Okay, tongue is fine, on the menu, actually very good. Kidneys, lungs, hearts, gizzards, chicken feet, all no. And topping my NO WAY list is the sushi specialty with Uni (sea urchin guts—orange in color) wrapped in seaweed and topped with a raw quail egg. Must add a taco, considered a delicacy south of the border made with the tender parts of cow eyes. Ate it once, and it was good. However, through the entire meal I had the eerie feeling something was watching me. giggle2

Ken Hulme
Ken Hulme
@ken-hulme
3 months ago
1,628 posts

I like cow's tongue, but not Rocky Mountain Oysters are too chewy for me.  I love cabrito -- we have Cuban restaurants around here who do a sort of goat osso bucco which is outstanding.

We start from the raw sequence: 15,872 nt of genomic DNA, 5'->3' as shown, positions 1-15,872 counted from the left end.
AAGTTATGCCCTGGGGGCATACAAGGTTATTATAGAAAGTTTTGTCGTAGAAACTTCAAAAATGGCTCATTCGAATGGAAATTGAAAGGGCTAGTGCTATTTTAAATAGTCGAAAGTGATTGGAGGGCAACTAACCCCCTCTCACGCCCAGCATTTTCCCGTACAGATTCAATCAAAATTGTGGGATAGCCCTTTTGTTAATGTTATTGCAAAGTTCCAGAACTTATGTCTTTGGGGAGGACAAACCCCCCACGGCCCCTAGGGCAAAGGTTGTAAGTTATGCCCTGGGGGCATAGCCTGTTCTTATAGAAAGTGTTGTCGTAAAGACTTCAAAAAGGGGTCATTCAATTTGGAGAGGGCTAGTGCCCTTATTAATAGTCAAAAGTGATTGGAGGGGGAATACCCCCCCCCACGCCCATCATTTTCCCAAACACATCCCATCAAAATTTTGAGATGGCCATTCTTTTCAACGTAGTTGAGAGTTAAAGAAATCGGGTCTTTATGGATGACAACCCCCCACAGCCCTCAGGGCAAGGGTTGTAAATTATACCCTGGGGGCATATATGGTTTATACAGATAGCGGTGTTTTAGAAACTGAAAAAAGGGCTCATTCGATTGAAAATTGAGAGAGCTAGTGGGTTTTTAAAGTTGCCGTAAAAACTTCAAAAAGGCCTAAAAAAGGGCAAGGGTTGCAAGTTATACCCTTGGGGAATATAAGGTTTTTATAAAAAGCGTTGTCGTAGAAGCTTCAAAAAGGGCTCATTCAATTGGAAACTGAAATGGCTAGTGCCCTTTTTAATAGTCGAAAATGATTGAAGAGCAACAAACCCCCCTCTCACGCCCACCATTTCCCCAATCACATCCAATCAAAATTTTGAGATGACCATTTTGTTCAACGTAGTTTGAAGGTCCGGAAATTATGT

Skip
Skip
@skip
3 months ago
240 posts

My Dad fixed tongue [cow] which was then sliced. Had some good haggis and neeps [mashed turnips] in Scotland. Germans have magen [tripe] soup and pickled herring sandwiches. Both are good. Fifty- fifty beer and carbonated lemonade [Germany]. Tried menudo, bleh and cabrito [young goat]. Supreme pizza with anchovies. Alligator and some of the other regional Southern foods, most of which is pretty good [that I've tried]. I'm sure there are more western European dishes I've tried, but it's been 30+ years ago.

Tried Crow a few times, don't like it at all.whistle


updated by @skip: 07/24/19 10:37:50AM
Salt Springs
Salt Springs
@salt-springs
3 months ago
153 posts

Yup, the black pudding is OK and some of the Haggis I've had is pretty good.   But the Tom Thumb was pretty rough.........it was basically organ meat and suet, fermented then smoked.  Even that can be ok, depending on what meats are used and how it is smoked.  Same with the Hassel, only it is stewed instead of made into the sausage then potato, onion etc. added.   I guess it's the lungs (lights) that bugged me.

I'm with you on the tripe, the noodle and noodles.